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Published: Saturday, 11/28/2009

Fabulous Tickled Pink's family tree has roots here

Another release springs up from the ridiculously deep and talented pool of musicians who came of age in the Sylvania area in the mid-'70s.

Tinkled Pink is a Cincinnati trio featuring Bob Nyswonger on bass, Bam Powell on drums, and Scott Covrett on guitar. All of them were involved with the Raisins, which spawned the Psychodots and the Bears, both of which Nyswonger is also a member. And they're all from this area and transplanted to Cincy, where they play in various groups.

It's a complicated musical family tree that has one common theme: it always produces excellent artistry.

Each one of the Tickled Pink members works his own stylistic turf - Nyswonger, skewed, clever power pop; Powell, thoughtful rockers, and Covrett, jazz and blues-infused rock - and the songwriting chores are shared evenly.

Highlights include Powell's oddball Tom Waits-y "Barefeet," Nyswonger's anthemic "Standing 8" (which sounds like a great long-lost Bears outtake), and Covrett's smoking blues closer, "I Know It's Wrong."

These guys are veterans, but there's nothing tired about their sound, and the more "Tickled Pink" plays the better it sounds, revealing the kind of quirky virtuosity that only the real pros can offer. Here's hoping they find their way to Toledo soon.

"Tickled Pink" is available at CDbaby.com.

- ROD LOCKWOOD

After a dozen years and more than 76 million albums sold, these days the quartet is more Main Street than Backstreet, more men than Boys. But not ones to rest on past successes, they have hooked up with some hot producers and songwriters for this 11-track disc, rather brief at 40 minutes.

It sounds thoroughly contemporary. Which is not necessarily a good thing when that means it is glossily produced, flawlessly performed, and characterless to the point of being nondescript prefab pop/R&B.

There are dance beats on the lead single "Straight Through My Heart" with its kind of Euro-disco, electro-lite rhythm track overlaid with harmonies, and on "All of Your Life (You Need Love)."

All of which would be OK in a forgettable sort of way. But then there are the truly awful "PDA" and "She's A Dream." On the former (the title referring to public displays of affection) there are such lyrics as "kissing and touching with my hands all over your booty." Oh, come on. Really? That doesn't sound hot - just silly.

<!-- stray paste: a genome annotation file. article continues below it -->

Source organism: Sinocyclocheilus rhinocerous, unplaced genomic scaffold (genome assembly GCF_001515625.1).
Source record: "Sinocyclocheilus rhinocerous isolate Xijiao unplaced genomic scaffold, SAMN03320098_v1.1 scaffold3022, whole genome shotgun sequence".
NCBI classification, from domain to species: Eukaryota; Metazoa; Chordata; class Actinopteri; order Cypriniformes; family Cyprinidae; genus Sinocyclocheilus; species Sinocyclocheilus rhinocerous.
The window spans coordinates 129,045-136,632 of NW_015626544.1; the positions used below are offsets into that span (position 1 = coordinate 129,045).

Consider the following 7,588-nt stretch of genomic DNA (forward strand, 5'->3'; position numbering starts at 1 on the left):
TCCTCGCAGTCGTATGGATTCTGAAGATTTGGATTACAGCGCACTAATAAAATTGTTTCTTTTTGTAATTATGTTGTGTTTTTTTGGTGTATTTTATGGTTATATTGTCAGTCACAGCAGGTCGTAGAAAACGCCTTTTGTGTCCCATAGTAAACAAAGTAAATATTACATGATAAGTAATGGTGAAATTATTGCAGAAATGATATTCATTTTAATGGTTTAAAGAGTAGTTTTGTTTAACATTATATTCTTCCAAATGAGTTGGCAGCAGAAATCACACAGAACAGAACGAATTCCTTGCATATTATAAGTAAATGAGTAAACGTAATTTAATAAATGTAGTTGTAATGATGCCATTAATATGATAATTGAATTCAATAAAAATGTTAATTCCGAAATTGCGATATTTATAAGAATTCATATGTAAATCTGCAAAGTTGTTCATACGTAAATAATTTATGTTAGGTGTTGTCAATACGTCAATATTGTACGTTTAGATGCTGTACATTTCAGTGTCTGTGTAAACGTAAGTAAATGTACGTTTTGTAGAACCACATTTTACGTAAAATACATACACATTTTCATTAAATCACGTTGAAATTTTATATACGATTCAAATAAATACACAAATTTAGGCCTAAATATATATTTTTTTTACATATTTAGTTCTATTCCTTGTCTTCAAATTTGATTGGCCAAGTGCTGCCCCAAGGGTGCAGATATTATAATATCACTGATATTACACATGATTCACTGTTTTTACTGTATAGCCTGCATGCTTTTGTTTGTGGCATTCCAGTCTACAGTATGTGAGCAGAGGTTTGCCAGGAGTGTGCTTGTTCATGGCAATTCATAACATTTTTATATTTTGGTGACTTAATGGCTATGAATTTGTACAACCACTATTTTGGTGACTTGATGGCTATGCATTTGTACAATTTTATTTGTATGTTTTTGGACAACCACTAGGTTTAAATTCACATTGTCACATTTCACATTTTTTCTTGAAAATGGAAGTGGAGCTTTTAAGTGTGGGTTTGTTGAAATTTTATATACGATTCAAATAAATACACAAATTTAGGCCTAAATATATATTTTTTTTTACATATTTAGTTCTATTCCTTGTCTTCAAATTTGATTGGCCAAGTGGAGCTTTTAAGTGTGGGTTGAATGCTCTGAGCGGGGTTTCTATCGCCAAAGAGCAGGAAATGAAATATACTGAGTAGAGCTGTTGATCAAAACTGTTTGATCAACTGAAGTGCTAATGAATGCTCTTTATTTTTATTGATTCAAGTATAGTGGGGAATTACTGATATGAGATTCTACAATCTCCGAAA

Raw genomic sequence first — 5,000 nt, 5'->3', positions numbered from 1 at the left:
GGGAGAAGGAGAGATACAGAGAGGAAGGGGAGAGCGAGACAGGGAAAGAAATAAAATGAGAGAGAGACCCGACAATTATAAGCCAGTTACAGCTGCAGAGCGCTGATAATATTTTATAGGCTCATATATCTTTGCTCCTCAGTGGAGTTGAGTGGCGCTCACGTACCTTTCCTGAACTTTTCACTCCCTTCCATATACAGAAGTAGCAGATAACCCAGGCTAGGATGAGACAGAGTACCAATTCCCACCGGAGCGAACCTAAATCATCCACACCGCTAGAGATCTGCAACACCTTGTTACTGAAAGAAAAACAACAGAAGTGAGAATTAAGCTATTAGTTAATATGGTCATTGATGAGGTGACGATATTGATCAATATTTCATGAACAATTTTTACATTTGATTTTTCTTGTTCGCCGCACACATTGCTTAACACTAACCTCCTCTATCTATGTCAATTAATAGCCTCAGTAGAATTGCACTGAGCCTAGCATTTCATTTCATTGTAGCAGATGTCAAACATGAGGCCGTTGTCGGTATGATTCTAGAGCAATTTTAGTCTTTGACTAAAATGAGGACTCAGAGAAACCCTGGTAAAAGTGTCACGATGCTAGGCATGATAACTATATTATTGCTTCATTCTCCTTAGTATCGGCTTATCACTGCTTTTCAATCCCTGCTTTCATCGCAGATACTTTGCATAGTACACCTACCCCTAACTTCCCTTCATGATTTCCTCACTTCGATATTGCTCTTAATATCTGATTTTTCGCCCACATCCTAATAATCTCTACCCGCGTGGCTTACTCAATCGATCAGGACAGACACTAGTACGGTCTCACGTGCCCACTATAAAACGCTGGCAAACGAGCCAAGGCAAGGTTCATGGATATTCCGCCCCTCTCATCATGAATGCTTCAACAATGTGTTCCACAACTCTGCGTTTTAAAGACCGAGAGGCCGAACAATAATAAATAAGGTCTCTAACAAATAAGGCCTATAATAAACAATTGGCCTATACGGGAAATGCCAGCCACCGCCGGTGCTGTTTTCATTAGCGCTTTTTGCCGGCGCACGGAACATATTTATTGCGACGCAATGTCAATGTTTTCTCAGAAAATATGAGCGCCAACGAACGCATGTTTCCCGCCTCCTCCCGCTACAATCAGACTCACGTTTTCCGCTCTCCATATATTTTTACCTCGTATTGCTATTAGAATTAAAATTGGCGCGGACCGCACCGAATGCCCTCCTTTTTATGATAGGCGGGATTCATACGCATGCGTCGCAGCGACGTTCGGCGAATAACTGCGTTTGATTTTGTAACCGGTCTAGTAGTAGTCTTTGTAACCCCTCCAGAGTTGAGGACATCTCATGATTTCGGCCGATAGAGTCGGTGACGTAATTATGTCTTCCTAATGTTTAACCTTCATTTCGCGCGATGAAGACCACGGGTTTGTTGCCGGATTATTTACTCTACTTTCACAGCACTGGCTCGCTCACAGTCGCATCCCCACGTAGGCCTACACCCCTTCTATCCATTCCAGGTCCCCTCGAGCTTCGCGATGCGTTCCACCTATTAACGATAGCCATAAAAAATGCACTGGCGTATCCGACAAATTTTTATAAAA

After that low point the remainder of the disc hardly registers. And the disappointing part of it all is that the Backstreet Boys can really sing. It's just that the material is so pedestrian, the arrangements so rote, and a couple of songs so dreadful that their talent is almost immaterial.

- RICHARD PATON

The art of memorable storytelling is alive and well in the capable pen, musicianship, and voice of the veteran John McCutcheon. With this unusual two-disc set, one of storytelling and the other of songs, he cements his reputation as "folk music's renaissance man."

The first disc, recorded live, contains nearly 66 minutes and five tracks of stories chock full of pathos, funny twists, and riveting human interest. A couple are traditional tales, such as "John Henry," delivered with depth and a modern touch. Others are his own creations, pushing contemporary issues through his potent wringer of humor and insights. His take on the television hit, Survivor, is hysterical and meaningful, punctuated by Pete Seeger's "Well May The World Go."

The second disc is 48 minutes of a dozen McCutcheon original tunes that observe and celebrate the foibles and emotions of modern mankind. With McCutcheon on guitars and banjo, joined by a handful of talented sidemen, these are songs that cry for deep listening.

McCutcheon drains every last drop of emotion from some of these numbers, especially the uncanny mix of music with his words on the second disc. You'd have to be heartless not to feel an occasional stirring of feelings if you're really listening - and hearing - what he's saying.

- KEN ROSENBAUM

He's rude, he's crude, and he's every bit as obnoxious as you'd expect a Howard Stern sidekick to be on his debut comedy album.

Artie Lange could make the late Lenny Bruce wince. But even as demented as Lange's brand of humor is, you can't help but laugh sometimes as he skewers anyone from the late actor Heath Ledger to former boxer Mike Tyson, and explains why he's so envious of New England Patriots quarterback Tom Brady.

There's lots of talk about drugs, hookers, and gambling and, as if that's not distasteful enough, a few wisecracks about Special Olympics.

- TOM HENRY

Keeping up with jazz trombonist Luis Bonilla is a bit like shadowing a bumblebee. The one-time member of bands featuring the late Dizzy Gillespie, McCoy Tyner, Tony Bennett, and Freddie Hubbard, Bonilla's all over the place with an unconventional style and loads of creativity, tempered only by the occasional saxophone or drum solo. - T.H.



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